The role of COX-2 in intestinal cancer.

Williams C, Shattuck-Brandt RL, DuBois RN
Ann N Y Acad Sci. 1999 889: 72-83

PMID: 10668484 · DOI:10.1111/j.1749-6632.1999.tb08725.x

Cyclooxygenase (COX), the key regulatory enzyme for prostaglandin synthesis is transcribed from two distinct genes. COX-1 is expressed constitutively in most tissues, and COX-2 is induced by a wide variety of stimuli and was initially identified as an immediate-early growth response gene. In addition, COX-2 expression is markedly increased in 85-90% of human colorectal adenocarcinomas, whereas COX-1 levels remain unchanged. Several epidemiological studies have reported a 40-50% reduction in the risk of developing colorectal cancer in persons who chronically take such nonsteroidal anti-inflammatory drugs (NSAIDs) as aspirin, which are classic inhibitors of cyclooxygenase. Genetic evidence also supports a role for COX-2, since mice null for COX-2 have an 86% reduction in tumor multiplicity in a background containing a mutated APC allele. These results strongly suggest that COX-2 contributes to the development of intestinal tumors and that inhibition of COX is chemo-preventative.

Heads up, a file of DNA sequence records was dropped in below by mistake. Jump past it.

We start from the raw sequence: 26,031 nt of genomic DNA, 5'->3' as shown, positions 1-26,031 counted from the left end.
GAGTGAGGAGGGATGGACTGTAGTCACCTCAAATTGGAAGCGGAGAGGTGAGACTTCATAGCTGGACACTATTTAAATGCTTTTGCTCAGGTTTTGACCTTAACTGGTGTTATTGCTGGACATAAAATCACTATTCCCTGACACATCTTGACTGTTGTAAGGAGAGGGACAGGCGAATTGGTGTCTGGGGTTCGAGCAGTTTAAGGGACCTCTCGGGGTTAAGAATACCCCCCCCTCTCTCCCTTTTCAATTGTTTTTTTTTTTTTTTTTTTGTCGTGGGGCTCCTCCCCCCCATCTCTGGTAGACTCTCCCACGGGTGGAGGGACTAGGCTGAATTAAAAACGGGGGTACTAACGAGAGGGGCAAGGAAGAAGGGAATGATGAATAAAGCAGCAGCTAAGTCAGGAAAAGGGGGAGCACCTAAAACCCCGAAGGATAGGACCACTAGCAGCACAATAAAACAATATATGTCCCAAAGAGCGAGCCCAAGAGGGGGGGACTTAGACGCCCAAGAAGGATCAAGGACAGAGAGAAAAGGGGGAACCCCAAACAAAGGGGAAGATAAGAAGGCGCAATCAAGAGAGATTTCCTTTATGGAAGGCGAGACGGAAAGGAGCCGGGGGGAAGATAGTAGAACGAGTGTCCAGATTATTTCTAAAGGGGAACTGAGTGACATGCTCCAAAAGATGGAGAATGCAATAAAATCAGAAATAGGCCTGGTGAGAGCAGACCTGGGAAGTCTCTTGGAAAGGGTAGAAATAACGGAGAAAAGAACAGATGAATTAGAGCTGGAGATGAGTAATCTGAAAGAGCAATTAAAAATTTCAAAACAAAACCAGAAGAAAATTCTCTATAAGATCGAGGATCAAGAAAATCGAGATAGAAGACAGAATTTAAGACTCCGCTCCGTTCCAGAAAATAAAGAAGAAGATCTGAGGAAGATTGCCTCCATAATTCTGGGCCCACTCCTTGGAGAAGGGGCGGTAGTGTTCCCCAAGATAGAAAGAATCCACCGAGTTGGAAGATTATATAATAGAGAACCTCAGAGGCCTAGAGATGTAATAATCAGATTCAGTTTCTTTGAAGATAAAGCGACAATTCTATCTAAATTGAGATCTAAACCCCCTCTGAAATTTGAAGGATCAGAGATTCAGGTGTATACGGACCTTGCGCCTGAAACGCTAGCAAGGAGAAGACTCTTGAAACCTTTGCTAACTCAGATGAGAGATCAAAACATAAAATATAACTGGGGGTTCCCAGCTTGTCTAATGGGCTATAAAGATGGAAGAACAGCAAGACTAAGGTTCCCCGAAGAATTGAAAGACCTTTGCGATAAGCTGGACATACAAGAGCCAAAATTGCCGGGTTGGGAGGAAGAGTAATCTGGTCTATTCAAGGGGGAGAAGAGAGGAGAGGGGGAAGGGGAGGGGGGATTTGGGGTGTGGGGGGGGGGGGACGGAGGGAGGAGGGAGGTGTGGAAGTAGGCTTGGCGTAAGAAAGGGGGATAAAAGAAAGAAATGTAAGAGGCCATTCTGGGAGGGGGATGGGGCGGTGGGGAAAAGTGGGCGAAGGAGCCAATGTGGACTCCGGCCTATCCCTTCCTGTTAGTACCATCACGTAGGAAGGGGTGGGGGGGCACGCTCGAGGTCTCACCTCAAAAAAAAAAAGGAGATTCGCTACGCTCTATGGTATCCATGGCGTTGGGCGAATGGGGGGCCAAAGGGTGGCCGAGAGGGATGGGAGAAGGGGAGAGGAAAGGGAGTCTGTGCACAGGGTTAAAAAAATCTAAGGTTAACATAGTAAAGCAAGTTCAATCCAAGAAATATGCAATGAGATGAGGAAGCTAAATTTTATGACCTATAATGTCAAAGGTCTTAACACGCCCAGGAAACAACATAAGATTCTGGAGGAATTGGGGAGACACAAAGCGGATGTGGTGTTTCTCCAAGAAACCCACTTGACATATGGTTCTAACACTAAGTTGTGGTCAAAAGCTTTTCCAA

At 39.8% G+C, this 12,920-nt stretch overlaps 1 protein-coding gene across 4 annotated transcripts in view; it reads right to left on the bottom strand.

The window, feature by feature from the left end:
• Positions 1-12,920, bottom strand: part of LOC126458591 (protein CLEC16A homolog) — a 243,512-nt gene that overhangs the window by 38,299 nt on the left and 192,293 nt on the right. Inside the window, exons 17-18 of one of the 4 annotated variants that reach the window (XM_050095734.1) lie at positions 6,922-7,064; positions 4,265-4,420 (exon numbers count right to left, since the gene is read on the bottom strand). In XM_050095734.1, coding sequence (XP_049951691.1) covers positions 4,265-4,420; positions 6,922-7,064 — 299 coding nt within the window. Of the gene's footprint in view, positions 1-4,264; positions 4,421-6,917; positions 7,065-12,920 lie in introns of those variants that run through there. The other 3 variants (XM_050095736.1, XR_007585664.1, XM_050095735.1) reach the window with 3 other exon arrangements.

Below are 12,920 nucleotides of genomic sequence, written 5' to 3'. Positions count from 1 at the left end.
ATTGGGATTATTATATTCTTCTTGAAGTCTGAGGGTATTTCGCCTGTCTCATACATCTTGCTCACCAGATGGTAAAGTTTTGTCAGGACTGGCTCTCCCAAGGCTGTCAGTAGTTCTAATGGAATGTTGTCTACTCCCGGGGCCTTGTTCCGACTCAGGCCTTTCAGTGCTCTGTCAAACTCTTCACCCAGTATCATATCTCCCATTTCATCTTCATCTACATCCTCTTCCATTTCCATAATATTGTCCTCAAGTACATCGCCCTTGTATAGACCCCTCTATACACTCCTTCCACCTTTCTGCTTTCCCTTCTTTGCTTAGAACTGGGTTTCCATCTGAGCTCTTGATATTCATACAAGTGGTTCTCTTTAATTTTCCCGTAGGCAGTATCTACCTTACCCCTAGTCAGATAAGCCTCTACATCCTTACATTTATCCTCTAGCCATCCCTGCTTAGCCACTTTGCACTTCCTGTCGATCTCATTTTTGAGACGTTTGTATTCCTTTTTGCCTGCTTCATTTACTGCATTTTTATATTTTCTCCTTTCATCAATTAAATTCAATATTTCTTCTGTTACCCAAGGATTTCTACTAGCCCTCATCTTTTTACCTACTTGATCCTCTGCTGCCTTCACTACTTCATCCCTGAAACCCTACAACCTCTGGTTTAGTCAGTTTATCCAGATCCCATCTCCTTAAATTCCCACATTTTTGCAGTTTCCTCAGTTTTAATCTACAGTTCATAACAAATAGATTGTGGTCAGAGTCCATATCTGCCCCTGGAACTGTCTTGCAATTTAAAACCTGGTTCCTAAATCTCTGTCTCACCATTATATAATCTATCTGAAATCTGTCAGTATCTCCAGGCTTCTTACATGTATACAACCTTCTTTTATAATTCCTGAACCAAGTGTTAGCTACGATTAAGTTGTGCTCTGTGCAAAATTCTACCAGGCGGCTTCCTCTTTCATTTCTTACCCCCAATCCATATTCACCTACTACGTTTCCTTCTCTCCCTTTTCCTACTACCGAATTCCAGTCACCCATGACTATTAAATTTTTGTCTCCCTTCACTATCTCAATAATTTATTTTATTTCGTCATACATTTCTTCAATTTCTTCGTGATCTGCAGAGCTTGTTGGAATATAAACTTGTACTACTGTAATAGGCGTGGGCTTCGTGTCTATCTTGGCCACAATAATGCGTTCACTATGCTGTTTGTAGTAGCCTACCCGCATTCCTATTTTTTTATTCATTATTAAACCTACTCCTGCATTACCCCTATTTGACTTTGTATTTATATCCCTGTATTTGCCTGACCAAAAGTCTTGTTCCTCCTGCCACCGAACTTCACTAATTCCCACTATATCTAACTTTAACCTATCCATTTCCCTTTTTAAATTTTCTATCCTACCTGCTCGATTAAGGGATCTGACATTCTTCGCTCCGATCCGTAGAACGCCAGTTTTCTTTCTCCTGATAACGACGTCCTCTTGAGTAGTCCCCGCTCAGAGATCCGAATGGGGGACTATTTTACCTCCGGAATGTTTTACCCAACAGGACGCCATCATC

MeSH Terms (15)

Animals Anti-Inflammatory Agents, Non-Steroidal Aspirin Cyclooxygenase 2 Cyclooxygenase 2 Inhibitors Cyclooxygenase Inhibitors Gene Expression Regulation, Neoplastic Genetic Predisposition to Disease Humans Intestinal Neoplasms Isoenzymes Membrane Proteins Mice Mice, Knockout Prostaglandin-Endoperoxide Synthases

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